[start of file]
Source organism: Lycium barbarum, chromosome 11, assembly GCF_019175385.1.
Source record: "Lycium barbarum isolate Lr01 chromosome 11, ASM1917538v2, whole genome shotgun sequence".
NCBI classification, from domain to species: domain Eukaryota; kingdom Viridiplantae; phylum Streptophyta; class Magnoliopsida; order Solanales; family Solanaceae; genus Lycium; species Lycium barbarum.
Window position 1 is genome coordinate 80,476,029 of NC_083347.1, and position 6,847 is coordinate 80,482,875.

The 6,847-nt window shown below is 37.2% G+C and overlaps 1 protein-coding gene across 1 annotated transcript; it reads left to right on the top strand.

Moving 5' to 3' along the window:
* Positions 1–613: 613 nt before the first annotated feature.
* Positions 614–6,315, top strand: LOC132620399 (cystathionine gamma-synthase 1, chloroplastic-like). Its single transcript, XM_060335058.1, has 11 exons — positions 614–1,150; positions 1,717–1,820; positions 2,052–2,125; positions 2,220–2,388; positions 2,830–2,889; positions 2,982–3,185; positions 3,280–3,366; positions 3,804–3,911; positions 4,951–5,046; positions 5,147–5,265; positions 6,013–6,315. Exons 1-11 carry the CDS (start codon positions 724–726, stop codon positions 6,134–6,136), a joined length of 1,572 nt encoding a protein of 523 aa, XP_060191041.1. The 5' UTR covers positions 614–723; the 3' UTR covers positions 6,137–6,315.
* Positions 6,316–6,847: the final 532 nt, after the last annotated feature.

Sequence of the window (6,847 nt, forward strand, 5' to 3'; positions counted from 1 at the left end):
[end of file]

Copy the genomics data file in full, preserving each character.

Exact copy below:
Source organism: Lycium barbarum, chromosome 11, assembly GCF_019175385.1.
Source record: "Lycium barbarum isolate Lr01 chromosome 11, ASM1917538v2, whole genome shotgun sequence".
NCBI classification, from domain to species: domain Eukaryota; kingdom Viridiplantae; phylum Streptophyta; class Magnoliopsida; order Solanales; family Solanaceae; genus Lycium; species Lycium barbarum.
Window position 1 is genome coordinate 80,476,029 of NC_083347.1, and position 6,847 is coordinate 80,482,875.

The 6,847-nt window shown below is 37.2% G+C and overlaps 1 protein-coding gene across 1 annotated transcript; it reads left to right on the top strand.

Moving 5' to 3' along the window:
* Positions 1–613: 613 nt before the first annotated feature.
* Positions 614–6,315, top strand: LOC132620399 (cystathionine gamma-synthase 1, chloroplastic-like). Its single transcript, XM_060335058.1, has 11 exons — positions 614–1,150; positions 1,717–1,820; positions 2,052–2,125; positions 2,220–2,388; positions 2,830–2,889; positions 2,982–3,185; positions 3,280–3,366; positions 3,804–3,911; positions 4,951–5,046; positions 5,147–5,265; positions 6,013–6,315. Exons 1-11 carry the CDS (start codon positions 724–726, stop codon positions 6,134–6,136), a joined length of 1,572 nt encoding a protein of 523 aa, XP_060191041.1. The 5' UTR covers positions 614–723; the 3' UTR covers positions 6,137–6,315.
* Positions 6,316–6,847: the final 532 nt, after the last annotated feature.

Sequence of the window (6,847 nt, forward strand, 5' to 3'; positions counted from 1 at the left end):